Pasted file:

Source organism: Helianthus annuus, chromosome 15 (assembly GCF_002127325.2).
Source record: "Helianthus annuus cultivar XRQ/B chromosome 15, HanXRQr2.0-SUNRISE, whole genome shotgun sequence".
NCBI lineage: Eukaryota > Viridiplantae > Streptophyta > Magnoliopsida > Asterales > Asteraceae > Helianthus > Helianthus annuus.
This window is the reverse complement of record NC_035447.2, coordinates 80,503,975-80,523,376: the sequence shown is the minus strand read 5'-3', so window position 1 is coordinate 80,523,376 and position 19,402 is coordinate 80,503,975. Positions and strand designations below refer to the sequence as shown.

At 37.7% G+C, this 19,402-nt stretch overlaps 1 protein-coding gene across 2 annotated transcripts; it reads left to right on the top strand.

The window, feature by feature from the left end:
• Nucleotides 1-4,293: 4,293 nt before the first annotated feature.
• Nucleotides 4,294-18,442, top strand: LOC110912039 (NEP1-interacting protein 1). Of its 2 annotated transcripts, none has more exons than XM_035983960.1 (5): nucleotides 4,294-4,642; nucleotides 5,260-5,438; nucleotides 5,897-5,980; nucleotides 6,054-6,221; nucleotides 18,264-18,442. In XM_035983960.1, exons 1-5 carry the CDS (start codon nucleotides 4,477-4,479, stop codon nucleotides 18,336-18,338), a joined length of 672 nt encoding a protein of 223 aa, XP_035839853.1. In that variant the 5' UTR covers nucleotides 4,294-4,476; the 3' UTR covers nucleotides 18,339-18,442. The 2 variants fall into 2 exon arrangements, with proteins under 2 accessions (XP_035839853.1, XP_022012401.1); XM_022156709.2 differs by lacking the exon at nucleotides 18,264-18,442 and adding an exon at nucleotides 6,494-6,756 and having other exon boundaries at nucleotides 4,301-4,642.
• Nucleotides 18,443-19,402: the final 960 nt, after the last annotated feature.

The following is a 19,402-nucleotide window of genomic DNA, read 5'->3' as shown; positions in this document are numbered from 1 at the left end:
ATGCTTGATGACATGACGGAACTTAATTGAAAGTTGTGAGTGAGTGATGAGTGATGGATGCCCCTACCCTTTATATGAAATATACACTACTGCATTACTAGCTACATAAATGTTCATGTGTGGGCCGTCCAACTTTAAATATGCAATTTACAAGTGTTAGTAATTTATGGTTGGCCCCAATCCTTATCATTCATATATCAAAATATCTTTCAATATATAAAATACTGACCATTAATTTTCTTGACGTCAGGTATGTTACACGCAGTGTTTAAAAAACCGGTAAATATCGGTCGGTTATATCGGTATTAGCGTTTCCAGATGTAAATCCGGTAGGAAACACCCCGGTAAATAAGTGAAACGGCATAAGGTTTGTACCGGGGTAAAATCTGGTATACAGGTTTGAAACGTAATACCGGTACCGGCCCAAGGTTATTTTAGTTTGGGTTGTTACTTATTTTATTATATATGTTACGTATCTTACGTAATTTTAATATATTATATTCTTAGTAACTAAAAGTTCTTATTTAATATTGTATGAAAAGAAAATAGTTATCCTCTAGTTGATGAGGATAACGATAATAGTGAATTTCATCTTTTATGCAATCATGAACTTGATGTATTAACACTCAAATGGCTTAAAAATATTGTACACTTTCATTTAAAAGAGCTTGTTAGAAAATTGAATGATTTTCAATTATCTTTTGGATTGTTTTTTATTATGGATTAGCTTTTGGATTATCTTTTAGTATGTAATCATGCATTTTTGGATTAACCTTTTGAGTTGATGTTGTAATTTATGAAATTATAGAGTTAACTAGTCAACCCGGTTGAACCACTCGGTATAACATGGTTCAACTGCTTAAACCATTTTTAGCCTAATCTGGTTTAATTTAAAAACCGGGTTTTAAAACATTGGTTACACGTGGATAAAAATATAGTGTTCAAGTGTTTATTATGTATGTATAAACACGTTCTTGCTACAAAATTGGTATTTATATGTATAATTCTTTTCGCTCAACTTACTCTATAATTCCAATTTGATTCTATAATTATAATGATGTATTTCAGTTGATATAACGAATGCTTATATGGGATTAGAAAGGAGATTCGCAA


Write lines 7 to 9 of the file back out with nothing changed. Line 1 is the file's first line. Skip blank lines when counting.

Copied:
• Nucleotides 1-4,293: 4,293 nt before the first annotated feature.
• Nucleotides 4,294-18,442, top strand: LOC110912039 (NEP1-interacting protein 1). Of its 2 annotated transcripts, none has more exons than XM_035983960.1 (5): nucleotides 4,294-4,642; nucleotides 5,260-5,438; nucleotides 5,897-5,980; nucleotides 6,054-6,221; nucleotides 18,264-18,442. In XM_035983960.1, exons 1-5 carry the CDS (start codon nucleotides 4,477-4,479, stop codon nucleotides 18,336-18,338), a joined length of 672 nt encoding a protein of 223 aa, XP_035839853.1. In that variant the 5' UTR covers nucleotides 4,294-4,476; the 3' UTR covers nucleotides 18,339-18,442. The 2 variants fall into 2 exon arrangements, with proteins under 2 accessions (XP_035839853.1, XP_022012401.1); XM_022156709.2 differs by lacking the exon at nucleotides 18,264-18,442 and adding an exon at nucleotides 6,494-6,756 and having other exon boundaries at nucleotides 4,301-4,642.
• Nucleotides 18,443-19,402: the final 960 nt, after the last annotated feature.